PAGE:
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NEO security expert weighs in on Twitter spoofers potential harmful impact

CLEVELAND — Twitter’s new owner, Elon Musk, is facing backlash and users are facing whiplash as he is making rapid changes to the social media platform.

News 5 reported that users can no longer signup for Twitter Blue, a service that briefly allowed customers to have a verified blue checkmark despite not being vetted.

The reason seems to be because of all the spoof accounts that came from Twitter Blue.

Alex Hamerstone is an advisory solutions director with TrustedSec, an information consulting company in Northeast Ohio.

“Over the years it has really become a source for really every type of news,” said Hamerstone. “Twitter has become the de facto communication medium for a lot of brands, organizations, governments and individuals.”

RELATED: Twitter literacy: How to navigate the platform after Elon Musk’s ownership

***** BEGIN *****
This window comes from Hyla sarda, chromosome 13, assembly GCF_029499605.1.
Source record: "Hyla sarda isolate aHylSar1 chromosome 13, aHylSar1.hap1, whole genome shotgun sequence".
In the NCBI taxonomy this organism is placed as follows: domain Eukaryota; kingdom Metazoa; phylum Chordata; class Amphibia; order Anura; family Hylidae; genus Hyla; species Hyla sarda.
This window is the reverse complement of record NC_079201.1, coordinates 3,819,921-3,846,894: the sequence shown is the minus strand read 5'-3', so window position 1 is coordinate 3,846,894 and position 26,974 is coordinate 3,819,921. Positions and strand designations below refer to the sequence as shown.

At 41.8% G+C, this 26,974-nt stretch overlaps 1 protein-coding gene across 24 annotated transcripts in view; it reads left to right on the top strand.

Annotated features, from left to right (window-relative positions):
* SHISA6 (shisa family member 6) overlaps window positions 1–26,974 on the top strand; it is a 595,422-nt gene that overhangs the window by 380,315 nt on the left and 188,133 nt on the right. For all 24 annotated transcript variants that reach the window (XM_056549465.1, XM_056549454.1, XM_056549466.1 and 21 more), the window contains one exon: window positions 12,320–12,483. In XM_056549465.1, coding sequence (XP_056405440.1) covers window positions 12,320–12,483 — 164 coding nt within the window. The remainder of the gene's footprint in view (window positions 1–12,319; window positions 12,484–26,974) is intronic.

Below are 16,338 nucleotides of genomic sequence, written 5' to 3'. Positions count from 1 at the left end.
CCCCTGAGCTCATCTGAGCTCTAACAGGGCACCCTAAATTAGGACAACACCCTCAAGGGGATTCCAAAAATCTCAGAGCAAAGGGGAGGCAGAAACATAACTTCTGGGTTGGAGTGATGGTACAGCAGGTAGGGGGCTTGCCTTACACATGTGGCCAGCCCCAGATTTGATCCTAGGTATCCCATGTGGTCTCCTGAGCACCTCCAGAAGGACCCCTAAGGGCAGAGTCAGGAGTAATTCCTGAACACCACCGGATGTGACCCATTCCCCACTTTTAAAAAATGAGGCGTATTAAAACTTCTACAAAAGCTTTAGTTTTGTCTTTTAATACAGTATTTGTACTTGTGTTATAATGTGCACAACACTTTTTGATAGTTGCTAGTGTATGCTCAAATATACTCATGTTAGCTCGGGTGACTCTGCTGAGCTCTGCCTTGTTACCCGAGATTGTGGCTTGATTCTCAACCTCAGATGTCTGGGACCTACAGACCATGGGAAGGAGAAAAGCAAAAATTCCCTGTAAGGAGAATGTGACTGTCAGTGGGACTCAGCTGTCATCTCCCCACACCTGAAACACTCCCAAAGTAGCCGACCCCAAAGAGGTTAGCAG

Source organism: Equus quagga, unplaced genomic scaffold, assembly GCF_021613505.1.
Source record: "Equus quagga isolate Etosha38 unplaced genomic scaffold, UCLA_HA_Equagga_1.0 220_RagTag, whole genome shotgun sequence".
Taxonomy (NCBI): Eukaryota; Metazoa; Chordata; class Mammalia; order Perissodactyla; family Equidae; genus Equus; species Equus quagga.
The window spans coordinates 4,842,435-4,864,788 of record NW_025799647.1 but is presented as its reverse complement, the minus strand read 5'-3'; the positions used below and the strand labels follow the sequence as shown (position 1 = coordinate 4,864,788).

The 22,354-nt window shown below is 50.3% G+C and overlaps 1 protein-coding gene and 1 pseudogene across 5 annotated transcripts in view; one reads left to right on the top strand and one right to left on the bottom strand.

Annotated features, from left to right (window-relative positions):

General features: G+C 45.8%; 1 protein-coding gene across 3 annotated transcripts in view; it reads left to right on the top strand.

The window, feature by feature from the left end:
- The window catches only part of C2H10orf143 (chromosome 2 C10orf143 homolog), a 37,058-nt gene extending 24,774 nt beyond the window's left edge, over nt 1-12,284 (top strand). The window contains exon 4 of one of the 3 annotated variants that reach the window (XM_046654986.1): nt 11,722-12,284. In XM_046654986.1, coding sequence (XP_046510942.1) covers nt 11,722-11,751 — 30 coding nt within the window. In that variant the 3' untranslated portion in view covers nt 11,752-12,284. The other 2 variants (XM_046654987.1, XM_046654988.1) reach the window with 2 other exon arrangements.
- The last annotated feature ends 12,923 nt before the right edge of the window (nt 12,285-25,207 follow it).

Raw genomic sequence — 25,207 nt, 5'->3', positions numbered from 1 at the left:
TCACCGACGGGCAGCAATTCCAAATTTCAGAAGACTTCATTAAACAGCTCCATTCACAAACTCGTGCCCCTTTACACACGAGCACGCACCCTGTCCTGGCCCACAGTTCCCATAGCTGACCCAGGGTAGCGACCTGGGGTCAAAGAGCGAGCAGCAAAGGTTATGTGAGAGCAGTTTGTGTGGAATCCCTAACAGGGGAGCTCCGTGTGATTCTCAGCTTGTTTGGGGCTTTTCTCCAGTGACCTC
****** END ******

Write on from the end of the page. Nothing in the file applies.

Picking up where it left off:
For the most part, it’s a place where the notable accounts could get their own, curated message out and you could trust it was coming from them, so long as there was a little blue check mark.

“They rolled out the blue checks as a way to verify users and for notable users, people in the media, or celebrities, really sources that you wanted to be able to trust that that person was who they said they were,” said Hamerstone.

But he said that could also be in jeopardy. When Twitter Blue rolled out, the spoofers and scammers did too.

“If you wanted to spoof Walmart you could just change your Twitter handle to WalmartUsa or WalmartAmerica or really any combination, and then steal the logo or just use the same logo, buy that blue check for $8 and trick people into thinking you were really Walmart ,” he noted. “We do forget how many people really do make a living off of social media. You know, they use it to advertise a small business, this can cause a lot of issues.”

Here’s a how-to guide of navigating the new Twitter and not falling victim to scams or spoofers.

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